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Music for the Mass in Bach's Time
By Douglas Cowling (September 2009)

1) Collect (Collecta, Oratio) for Christmas Week [PDF]:

The texts preserve the pre-Reformation form used in German Catholic churches. Seasonal versicles such as "Puer natus est" were suppressed in the Roman Missal which was imposed after the Council of Trent but ironically preserved by the Lutheran rite. The plainsong recitation tone also preserves a variant regional formula. The harmonized responses (fauxbourdons) are by an anonymous 17th century composer. All of these polyphonic fauxbourdons were sung from the Neu Leipzig Gesangbuch (New Leipzig Songbook) of 1682 which was one of the collections in constant use by Bach's choirs.

2) Epistle for the Second Day of Christmas [PDF]:

The Lutheran chant formula for the Epistle is different than the historic Roman form which can be found in the modern Liber Usualis, the collection of chants for the Tridentine mass. This may reflect a regional German tradition which Luther promoted. The chant contains an opening and closing melody, formulas for questions and ends of sentences, and three cadential figures for clauses (necessary for the complex grammar of the Pauline texts.) Luther's confidence that the German texts can be chanted in this way may indicate that there was a tradition of sung vernacular scripture before the Reformation.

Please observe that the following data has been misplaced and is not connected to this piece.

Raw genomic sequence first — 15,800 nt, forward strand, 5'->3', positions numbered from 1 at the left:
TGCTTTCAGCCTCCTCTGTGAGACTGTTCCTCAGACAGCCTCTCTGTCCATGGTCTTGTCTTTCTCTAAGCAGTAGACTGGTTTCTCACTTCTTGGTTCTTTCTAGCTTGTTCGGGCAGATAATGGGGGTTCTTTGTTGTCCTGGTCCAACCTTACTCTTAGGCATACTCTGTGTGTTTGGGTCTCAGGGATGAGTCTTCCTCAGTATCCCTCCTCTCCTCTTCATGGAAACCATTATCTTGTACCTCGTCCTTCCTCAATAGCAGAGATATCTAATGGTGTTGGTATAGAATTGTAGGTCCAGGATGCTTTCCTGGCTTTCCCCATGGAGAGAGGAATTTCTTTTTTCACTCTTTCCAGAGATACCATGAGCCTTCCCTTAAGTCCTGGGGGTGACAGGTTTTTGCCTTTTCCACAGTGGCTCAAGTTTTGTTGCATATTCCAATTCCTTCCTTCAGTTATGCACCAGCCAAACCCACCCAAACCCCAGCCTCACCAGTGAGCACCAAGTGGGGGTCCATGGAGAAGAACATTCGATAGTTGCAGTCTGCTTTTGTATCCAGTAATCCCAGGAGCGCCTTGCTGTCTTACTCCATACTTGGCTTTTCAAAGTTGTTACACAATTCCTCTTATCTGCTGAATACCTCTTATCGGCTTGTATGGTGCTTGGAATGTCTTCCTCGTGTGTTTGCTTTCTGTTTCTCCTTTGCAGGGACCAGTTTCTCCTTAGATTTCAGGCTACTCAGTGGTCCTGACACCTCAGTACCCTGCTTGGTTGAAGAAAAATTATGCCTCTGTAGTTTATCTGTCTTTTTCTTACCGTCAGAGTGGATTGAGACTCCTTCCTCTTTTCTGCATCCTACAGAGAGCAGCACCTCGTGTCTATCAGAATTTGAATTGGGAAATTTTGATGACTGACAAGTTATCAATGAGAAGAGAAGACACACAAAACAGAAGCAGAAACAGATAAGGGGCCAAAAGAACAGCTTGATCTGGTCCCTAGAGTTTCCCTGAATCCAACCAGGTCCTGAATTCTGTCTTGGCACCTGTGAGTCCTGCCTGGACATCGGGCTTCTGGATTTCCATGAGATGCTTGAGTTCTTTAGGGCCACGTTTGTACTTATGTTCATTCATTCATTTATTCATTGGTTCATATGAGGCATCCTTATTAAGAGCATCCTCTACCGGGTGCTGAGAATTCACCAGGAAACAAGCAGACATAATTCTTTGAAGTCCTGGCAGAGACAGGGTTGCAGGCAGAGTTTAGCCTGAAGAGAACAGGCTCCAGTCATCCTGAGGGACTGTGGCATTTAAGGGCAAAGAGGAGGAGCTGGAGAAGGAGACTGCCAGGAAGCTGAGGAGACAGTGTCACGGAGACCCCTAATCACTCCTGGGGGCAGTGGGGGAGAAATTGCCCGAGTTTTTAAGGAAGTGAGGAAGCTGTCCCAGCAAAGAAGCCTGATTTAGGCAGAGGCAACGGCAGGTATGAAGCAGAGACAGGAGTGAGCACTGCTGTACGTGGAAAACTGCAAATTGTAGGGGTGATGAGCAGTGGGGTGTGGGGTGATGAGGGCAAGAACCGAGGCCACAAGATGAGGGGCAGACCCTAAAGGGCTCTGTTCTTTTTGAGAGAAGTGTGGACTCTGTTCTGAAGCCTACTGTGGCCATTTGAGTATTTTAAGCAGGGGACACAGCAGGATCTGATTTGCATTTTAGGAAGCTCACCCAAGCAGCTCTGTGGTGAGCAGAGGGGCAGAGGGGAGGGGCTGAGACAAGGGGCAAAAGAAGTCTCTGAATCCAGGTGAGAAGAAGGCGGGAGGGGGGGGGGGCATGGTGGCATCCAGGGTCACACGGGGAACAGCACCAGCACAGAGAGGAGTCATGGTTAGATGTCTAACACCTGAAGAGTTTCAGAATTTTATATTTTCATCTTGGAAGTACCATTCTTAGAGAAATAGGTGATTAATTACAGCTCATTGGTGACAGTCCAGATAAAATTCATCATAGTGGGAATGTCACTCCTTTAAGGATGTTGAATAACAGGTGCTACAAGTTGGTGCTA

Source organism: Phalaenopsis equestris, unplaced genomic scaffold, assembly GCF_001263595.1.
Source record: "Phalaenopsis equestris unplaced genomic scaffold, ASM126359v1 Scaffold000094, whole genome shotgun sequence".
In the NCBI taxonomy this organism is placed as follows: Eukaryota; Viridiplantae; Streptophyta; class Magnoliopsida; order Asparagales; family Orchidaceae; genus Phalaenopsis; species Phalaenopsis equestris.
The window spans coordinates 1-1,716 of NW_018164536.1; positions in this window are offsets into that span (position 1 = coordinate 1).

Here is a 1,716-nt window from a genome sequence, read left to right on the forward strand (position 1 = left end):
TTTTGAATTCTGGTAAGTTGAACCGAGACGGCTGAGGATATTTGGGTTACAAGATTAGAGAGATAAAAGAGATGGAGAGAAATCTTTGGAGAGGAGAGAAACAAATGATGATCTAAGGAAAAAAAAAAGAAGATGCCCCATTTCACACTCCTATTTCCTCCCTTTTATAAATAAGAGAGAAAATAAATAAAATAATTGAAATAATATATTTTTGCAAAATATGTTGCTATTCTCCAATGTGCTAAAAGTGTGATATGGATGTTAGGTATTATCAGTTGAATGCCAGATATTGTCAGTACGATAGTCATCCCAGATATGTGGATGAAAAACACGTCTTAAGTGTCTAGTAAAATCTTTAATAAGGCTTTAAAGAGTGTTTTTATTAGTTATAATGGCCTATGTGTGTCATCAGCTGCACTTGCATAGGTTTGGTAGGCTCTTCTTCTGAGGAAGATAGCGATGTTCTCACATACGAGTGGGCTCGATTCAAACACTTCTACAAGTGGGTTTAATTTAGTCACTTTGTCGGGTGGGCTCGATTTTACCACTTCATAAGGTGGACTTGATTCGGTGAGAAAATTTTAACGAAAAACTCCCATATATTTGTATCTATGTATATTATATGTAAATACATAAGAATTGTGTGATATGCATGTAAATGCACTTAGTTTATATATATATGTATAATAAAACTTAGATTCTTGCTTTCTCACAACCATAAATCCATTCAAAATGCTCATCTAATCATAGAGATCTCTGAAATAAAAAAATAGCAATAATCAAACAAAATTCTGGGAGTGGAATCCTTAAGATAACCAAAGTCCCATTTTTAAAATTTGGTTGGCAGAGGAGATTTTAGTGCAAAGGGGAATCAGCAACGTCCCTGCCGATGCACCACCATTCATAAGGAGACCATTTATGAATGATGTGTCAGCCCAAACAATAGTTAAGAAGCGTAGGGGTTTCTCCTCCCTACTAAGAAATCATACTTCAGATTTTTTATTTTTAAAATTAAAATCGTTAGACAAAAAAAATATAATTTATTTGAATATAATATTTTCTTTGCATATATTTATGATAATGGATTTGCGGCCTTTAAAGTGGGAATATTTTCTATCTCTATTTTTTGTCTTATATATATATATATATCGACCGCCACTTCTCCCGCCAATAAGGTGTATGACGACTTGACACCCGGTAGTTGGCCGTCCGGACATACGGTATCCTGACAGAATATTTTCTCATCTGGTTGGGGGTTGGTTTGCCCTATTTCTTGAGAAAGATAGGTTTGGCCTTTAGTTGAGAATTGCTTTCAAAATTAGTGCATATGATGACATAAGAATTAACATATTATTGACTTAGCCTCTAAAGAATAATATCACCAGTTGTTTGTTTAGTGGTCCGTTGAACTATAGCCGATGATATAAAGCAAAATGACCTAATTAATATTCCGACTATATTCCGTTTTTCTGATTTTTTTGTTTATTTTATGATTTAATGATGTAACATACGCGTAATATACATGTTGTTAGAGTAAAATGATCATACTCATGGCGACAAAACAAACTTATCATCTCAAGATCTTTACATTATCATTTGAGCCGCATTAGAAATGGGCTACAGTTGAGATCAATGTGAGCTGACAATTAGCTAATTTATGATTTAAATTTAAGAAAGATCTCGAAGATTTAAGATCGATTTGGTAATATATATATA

3) Gospel for the Second Day of Christmas [PDF]:

The Neu Leipzig Gesungbuch provides two sets of polyphonic responses by anonymous 17th century composers: a four-part setting for ordinary Sundays, and an elaborate six-voice setting for festivals. The vernacular reading is introduced by the pre-Reformation Latin responses (again the German form of the plainsong is used). The six-voice setting is particularly elaborate with florid passagework. Luther abolished the old form for chanting the Gospel in favour of the Passion tone which used three registers for dramatic effect: a middle register for the narration, lower register for the word of Christ, and upper for other characters. In this example, the word of the shepherds are chanted in the upper register.

4) Preface for Christmas Week [PDF]: